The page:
Sire V7 vs Fender Player Jazz Bass – Which Is Better?

J-shape basses are synonymous with Fender – the man and namesake company that created the first model back in the ‘50s. But there’s a new challenger. Can the Sire V7 steal any of the limelight?

Cian Hodge

Cian Hodge

The Fender Jazz set the standard for ergonomic bass design. It quickly became a viable and equally popular alternative to the Precision, which was released a few years previous.

From the tapered neck to the curvy body and elegant cutaways, the J-bass oozes class. It’s also supremely versatile thanks to its dual pickup configuration. You’ve heard them all over blues, rock, metal, folk and jazz records.

Despite its long lifespan, the Jazz has retained pretty much the same specs with only a few minor adjustments made for one-off or signature models. What new direction can you take such an all-encompassing design?

fender player jazz

Well, Californian bass manufacturers Sire might have something to say about that. They teamed up with former Fender signature bassist Marcus Miller to create the V series. This suave line-up of four-string, five-string and fretless bass guitars doesn’t try to hide its origins, but it does put a new twist on proceedings.

Here’s what we’ll be comparing:

  • Pickups
  • Electronics
  • Neck & fretboard
  • Design
  • Build quality

Renowned composer, producer and multi-instrumentalist Marcus Miller knows what makes a good Jazz bass. They definitely picked the right man to help them through the creative process.

For this head-to-head, we’re going to take a look at the Fender Player range, which is closest in price to the V7.

Fender Player Jazz

Most bassists know the Fender Jazz specs off by heart. And you could have a pretty good guess at the Player series, which replaced the Mexican models in 2018.

This is a real workhorse of a bass. It’s not overflowing with features, but it is packing serious Fender tone, from an affordable Mexican-made instrument to boot. Its predecessor was the benchmark for quality, combining vintage looks with modern playability and the Player Jazz continues the trend. It has the same unmistakable feel, from the tapered modern ‘C’ Maple neck, to the 21 medium jumbo frets and 34” scale length.

fender jazz fretboard

The Player series takes things one step further, thanks to freshly-designed alnico single-coil pickups that sound great using either a pick or playing fingerstyle. It produces a classic punchy and tight tone you could easily use across a spectrum of musical genres.

What more can you say about a bona fide legend? It’s a no brainer. Fender have an excellent reputation for quality control, and you know it’s going to be a well-made and superb sounding instrument.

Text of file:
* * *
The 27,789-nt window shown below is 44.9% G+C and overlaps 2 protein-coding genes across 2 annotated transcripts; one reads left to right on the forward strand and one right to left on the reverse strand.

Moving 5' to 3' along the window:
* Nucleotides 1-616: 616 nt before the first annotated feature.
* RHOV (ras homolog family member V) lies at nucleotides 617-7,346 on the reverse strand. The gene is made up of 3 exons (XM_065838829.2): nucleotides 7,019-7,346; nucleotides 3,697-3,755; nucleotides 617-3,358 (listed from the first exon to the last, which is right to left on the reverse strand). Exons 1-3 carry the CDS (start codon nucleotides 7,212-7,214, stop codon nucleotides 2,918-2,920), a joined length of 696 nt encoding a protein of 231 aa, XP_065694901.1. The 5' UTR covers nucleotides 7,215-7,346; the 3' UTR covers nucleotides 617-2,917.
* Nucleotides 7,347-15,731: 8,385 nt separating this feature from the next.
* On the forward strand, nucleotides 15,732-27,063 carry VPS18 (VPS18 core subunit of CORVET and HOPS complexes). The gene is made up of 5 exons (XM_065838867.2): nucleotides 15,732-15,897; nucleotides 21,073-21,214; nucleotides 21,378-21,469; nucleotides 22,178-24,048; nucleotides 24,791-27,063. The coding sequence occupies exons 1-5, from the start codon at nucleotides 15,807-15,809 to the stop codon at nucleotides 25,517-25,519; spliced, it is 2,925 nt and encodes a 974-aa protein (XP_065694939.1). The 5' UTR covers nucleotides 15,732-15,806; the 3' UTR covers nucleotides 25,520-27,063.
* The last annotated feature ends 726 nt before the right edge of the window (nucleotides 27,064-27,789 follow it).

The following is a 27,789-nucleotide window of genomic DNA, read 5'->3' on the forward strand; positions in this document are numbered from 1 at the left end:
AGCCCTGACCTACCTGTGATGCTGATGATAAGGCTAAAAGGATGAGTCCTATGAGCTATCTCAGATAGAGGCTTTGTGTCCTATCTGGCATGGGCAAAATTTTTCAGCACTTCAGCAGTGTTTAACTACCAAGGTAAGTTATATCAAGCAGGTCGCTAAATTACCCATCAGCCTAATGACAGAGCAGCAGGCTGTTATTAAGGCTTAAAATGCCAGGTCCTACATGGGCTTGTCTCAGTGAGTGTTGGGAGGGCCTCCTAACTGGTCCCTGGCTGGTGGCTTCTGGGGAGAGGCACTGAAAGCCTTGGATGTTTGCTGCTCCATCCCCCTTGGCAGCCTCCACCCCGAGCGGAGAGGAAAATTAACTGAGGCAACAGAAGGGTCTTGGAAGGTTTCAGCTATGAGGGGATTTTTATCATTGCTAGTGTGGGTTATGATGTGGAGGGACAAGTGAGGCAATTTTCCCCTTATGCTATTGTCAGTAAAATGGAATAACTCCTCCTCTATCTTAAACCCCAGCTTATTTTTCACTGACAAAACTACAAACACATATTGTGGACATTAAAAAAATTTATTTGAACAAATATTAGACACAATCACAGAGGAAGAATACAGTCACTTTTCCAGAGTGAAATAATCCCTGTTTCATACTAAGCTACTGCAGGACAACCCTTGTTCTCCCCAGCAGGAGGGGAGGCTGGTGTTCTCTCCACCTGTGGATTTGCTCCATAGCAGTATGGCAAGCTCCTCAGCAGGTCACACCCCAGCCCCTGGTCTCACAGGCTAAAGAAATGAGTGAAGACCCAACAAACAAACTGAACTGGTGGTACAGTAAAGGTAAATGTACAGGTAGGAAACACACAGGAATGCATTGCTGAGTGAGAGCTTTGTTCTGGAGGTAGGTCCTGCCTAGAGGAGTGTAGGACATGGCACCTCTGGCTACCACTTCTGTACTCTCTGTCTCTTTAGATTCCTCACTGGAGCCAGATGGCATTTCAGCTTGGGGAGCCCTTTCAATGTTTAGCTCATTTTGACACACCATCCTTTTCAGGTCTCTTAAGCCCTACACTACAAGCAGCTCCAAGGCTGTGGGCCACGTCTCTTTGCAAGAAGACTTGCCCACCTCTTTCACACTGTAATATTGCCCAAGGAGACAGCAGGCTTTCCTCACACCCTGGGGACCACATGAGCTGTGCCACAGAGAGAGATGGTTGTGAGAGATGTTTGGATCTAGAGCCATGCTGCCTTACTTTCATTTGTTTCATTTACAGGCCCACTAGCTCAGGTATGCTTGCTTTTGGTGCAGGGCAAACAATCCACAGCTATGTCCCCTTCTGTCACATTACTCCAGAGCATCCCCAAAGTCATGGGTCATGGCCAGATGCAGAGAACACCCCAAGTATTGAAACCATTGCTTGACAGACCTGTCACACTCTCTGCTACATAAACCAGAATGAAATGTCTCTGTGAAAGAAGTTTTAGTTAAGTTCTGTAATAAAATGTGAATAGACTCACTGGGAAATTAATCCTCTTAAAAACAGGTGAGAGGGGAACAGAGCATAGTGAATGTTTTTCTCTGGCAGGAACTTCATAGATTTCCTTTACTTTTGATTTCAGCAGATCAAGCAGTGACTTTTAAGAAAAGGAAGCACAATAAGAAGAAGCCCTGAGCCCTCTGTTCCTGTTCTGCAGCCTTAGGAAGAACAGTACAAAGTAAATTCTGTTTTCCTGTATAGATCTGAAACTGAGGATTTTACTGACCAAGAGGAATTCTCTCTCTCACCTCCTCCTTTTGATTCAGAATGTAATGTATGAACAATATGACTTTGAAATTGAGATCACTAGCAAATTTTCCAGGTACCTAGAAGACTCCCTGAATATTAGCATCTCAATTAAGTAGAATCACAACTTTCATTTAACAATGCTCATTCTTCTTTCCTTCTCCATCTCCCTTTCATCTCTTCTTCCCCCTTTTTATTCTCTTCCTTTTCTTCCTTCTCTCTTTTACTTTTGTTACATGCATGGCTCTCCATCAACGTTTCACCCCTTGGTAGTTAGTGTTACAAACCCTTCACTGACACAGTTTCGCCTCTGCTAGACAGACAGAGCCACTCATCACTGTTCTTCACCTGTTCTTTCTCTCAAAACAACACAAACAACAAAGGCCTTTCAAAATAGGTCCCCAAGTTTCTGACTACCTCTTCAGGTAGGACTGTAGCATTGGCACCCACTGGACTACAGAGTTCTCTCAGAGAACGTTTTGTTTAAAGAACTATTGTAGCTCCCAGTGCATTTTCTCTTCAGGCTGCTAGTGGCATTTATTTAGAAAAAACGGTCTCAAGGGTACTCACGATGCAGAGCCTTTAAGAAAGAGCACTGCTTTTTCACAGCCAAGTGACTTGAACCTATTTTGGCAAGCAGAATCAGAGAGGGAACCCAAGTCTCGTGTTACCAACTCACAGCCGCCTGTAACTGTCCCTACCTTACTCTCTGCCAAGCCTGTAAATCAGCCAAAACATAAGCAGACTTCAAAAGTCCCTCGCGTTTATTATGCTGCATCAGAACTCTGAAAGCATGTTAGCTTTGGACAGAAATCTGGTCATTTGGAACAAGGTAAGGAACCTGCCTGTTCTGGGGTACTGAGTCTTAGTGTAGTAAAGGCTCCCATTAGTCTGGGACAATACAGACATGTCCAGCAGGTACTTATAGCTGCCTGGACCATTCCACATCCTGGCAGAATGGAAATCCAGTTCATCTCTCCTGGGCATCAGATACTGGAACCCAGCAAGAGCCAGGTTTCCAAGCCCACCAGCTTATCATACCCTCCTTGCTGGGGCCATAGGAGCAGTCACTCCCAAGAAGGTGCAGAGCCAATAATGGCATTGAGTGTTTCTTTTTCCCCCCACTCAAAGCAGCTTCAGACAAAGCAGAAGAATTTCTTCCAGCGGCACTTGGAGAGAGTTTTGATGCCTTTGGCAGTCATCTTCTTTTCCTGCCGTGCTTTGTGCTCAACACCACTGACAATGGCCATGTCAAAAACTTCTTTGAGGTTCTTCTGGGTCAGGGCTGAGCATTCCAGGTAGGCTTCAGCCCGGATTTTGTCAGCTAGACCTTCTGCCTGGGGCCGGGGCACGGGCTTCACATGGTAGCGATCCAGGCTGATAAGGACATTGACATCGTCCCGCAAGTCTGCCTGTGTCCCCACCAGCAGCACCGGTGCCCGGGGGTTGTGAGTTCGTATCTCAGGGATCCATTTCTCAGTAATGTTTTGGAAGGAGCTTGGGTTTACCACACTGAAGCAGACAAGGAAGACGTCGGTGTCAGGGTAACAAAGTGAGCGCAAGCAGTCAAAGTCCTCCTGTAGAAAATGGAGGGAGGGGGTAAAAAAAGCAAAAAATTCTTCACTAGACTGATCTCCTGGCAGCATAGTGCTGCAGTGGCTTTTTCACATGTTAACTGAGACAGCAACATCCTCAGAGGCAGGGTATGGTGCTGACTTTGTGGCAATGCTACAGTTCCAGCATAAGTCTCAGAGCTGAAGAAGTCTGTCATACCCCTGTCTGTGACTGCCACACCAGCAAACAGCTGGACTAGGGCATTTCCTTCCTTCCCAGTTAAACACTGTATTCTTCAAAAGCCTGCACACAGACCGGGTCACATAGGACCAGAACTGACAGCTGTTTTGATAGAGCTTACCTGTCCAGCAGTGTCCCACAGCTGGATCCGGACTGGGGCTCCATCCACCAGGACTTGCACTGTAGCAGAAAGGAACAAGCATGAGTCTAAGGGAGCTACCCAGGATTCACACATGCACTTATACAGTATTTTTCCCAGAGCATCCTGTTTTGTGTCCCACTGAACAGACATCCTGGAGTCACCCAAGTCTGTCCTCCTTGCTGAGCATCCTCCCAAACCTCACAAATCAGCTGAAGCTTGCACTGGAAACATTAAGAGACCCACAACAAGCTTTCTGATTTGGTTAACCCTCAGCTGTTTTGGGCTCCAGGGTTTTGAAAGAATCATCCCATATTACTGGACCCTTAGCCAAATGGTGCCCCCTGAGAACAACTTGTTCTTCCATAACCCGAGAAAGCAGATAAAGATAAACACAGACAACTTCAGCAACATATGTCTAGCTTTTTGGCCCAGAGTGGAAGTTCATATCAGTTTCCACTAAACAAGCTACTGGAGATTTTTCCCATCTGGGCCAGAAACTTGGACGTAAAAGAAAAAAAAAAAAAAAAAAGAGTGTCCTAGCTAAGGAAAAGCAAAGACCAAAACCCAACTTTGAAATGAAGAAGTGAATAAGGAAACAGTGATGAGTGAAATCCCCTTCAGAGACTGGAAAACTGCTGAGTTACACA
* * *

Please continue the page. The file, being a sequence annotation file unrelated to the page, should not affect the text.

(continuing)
Sire V7

At first glance, there aren’t a drastic number of features setting the V7 apart from a Fender Jazz. They look fairly similar, the only two major cosmetic differences being block inlays instead of classic dots found on the Jazz and a modern shaped headstock.

However, the V7 received a few appreciated updates in the 2nd run that set it apart from the crowd. It features rolled fretboard edges, so no more nasty nicks on your fingers as you glide around the neck. The neck also gets a satin finish like its Fender equivalent. All rosewood fingerboards are now darker, higher quality ebony.

Despite all these improvements, the biggest difference still remains. The V7 comes with a fully-fledged onboard preamp for its updated pickups.

sire v7

Let’s start off with the pickups. These bad boys were designed in conjunction with Marcus Miller. They’re an excellent blend of vintage character and modern clarity. And they got a whole lot better with improved magnets and coils for a higher resolution and clearer sound.

The preamp system provides a massive amount of tonal control, making it even more versatile than the original. It includes a three-way EQ, with volume, tone, middle frequency and pickup blender dials. It’s a great feature for playing live, as you’re able to adjust where the bass sits in the band, or in the studio as you experiment with your unique sound. There are so many possibilities.

sire v7 pickups

Should you buy a Fender or Sire?

You can’t go wrong with either of these basses. Both are extremely well-made, pack tons of tone into the reasonable price range and have been made by experienced hands.

The Fender has the name on the headstock. Mexican Fender models have been around forever, and you know they’re more than just trustworthy. These basses kill in quality and sound.

Sire, on the other hand, is still a growing brand. But with the backing of Marcus Miller, you know they’re not going to make any old rubbish otherwise he wouldn’t be sticking around. These basses have loads of flair, versatility and play brilliantly.

If you enjoyed this read, check out more of our Labs articles!

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Cian Hodge
Cian Hodge
Cian is a copywriter for the Andertons web team. He shares his birthday with Muse frontman Matt Bellamy and believes he will one day reach the same level of stardom. Cian is a big prog/modern metal fan so naturally loves Bare Knuckle pickups and headless or pointy guitars.

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